Why the pandemic could lead to positive steps forward for D&I

The pandemic has undoubtedly resulted in many challenges for businesses, and we’ll all be relieved to return to some normality at the appropriate point, but this strange time could in fact lead to some positive outcomes when it comes to equality, diversity and inclusion. 

COVID-19 has had an enormous impact on businesses and individuals globally. In industries and companies where working from home is possible, many are now doing so until further notice. 

For some, it may be the first time they have worked from home, while others may be used to it but are now having to cope with the collision of work and home life, with partners and children at home for the foreseeable future too.

Yet we believe that the pandemic will bring forth some positive outcomes for equality, diversity and inclusion too.

In many industries, companies report favourable gender equality statistics of those early on in their careers, but the gap becomes wider when you look at more senior roles – and certainly when it comes to director-level and C-suite. This is often due to issues in retaining female employees who may be returning from maternity leave or looking for a greater work-life balance as their career progresses. 

With so many companies having no option but to have most of, or their entire, workforce now working from home, it is likely that we will see more flexibility once we are ‘back to normal’. Hopefully, businesses will see that work can be done remotely to the same standard, and that their employees are as productive at home as they are in the office – if not more so.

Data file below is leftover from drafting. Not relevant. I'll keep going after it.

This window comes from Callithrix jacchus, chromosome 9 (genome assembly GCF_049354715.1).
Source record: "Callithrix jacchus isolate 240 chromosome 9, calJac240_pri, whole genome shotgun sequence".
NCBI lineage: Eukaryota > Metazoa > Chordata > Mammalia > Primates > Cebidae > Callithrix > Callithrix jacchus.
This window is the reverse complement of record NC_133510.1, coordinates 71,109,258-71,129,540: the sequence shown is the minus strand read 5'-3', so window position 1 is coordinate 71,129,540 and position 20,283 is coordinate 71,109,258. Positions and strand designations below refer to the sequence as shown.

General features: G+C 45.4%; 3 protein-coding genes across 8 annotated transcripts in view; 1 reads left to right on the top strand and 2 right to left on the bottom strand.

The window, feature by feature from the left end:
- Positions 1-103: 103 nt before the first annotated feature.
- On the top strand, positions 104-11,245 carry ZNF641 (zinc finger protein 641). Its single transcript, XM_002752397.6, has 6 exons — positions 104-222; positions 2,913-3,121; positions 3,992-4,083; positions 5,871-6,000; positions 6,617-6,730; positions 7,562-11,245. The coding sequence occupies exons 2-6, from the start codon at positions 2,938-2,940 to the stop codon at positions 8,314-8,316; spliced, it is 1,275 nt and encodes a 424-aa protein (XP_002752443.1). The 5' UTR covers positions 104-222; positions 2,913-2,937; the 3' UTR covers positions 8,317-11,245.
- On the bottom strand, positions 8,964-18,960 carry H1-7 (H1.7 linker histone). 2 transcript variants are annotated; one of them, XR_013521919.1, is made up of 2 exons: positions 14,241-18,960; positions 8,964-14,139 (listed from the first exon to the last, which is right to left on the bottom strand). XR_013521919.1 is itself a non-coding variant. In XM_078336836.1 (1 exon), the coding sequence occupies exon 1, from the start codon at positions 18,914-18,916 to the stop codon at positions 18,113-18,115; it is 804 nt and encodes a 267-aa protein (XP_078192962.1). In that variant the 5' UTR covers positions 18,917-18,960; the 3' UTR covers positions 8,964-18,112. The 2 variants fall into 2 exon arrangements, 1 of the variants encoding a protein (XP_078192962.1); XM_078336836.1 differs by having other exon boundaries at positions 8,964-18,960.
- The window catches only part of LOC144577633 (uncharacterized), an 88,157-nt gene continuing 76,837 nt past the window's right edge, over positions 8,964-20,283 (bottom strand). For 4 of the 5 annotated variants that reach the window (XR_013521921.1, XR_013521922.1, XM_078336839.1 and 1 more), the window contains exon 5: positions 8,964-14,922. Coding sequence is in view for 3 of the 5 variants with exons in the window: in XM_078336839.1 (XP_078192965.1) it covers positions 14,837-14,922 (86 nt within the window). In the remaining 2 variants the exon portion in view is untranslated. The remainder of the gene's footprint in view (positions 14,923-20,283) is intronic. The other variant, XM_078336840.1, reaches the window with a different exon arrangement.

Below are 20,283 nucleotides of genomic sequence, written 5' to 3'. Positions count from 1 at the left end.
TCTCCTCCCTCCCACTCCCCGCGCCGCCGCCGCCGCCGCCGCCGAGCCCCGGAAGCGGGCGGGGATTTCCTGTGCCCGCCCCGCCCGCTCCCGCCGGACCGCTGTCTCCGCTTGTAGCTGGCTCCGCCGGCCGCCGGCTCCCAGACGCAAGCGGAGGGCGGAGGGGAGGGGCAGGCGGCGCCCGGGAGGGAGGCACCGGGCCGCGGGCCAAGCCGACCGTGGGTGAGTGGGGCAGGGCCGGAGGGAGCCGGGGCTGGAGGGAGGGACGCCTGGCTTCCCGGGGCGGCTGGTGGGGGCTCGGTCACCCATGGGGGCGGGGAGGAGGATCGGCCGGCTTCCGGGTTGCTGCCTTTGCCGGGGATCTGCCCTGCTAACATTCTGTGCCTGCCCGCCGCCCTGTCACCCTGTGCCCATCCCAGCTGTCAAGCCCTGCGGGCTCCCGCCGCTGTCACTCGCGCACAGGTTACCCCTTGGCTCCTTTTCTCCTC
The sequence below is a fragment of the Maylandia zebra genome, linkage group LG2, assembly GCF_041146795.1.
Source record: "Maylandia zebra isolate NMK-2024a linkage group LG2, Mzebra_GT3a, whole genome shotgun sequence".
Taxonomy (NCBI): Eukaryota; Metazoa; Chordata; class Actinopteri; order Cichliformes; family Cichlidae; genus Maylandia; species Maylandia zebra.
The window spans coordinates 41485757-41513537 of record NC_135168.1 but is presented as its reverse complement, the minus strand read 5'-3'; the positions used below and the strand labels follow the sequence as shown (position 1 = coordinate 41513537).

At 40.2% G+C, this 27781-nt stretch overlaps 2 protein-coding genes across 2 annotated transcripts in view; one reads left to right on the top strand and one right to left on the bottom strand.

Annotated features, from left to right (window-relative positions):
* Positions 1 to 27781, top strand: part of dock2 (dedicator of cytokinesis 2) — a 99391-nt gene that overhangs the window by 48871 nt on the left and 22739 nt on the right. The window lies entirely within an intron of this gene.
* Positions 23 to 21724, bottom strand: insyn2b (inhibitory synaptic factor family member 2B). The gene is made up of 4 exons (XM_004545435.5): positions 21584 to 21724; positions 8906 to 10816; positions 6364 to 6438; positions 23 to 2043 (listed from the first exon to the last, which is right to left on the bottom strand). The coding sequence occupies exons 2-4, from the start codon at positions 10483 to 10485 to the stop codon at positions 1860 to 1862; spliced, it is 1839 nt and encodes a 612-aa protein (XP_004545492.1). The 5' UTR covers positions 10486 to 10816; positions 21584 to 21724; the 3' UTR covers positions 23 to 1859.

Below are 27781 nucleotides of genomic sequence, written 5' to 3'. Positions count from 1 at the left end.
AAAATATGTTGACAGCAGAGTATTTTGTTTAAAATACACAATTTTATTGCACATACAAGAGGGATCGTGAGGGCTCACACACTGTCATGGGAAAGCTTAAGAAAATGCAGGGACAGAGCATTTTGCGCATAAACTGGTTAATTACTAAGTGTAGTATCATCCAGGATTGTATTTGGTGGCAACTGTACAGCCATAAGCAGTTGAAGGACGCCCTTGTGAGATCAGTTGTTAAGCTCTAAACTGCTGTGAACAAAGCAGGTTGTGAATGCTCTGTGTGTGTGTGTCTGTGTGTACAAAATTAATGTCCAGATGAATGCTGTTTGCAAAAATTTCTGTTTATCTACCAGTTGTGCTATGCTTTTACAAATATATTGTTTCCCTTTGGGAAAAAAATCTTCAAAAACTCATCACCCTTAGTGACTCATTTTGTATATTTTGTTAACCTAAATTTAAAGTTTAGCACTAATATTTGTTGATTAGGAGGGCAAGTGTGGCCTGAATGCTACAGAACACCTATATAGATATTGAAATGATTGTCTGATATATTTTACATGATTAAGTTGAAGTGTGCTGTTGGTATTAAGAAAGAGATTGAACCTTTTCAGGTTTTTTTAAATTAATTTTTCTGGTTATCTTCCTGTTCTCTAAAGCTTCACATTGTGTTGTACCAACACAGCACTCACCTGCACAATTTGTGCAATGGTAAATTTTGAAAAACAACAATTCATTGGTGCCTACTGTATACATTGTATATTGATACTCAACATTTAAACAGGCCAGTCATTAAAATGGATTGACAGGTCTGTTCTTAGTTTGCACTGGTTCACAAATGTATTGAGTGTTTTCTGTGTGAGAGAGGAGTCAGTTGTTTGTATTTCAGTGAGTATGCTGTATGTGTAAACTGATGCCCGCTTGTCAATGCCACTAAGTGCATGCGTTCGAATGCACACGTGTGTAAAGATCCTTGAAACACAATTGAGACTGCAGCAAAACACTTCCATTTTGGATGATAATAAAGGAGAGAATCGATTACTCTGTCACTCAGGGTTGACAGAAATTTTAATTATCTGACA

This experience may lead to a fundamental shift in how businesses operate; for example, people in certain roles may only need to be in the office a couple of days a week, which could free up office space and save the business money while benefiting the employee through increased flexibility. This would be particularly positive in sectors that traditionally don’t offer flexible working, which are therefore the sectors where we tend to see the least diversity. 

Of course, having inclusive policies and benefits in place is important, but a more flexible culture may enable companies to not only keep their employees for a longer period, but also to boost their motivation and productivity. This means that women who may not have stuck with their company or career due to the working environment should be more likely to reach senior executive level, therefore helping to lessen the gender gap at the top. 

A shift towards greater flexibility could also benefit those with disabilities, who often find it challenging to gain access to the workplace. The disabled community has been advocating for an increase in remote work for some time, so hopefully this may finally be the catalyst that encourages companies to hire more diverse individuals, who can bring vital skills to the organisation and add value despite not being in the office.

The current pandemic brings much uncertainty about the future and some things will never quite go back to the way they were. Let’s hope that one of the positive effects will be the end of certain stigmas about working from home and increased opportunities for many who may not have previously been able to access, or progress in, the workplace. It will certainly be interesting to see how opinions, working practices and procedures will adapt.

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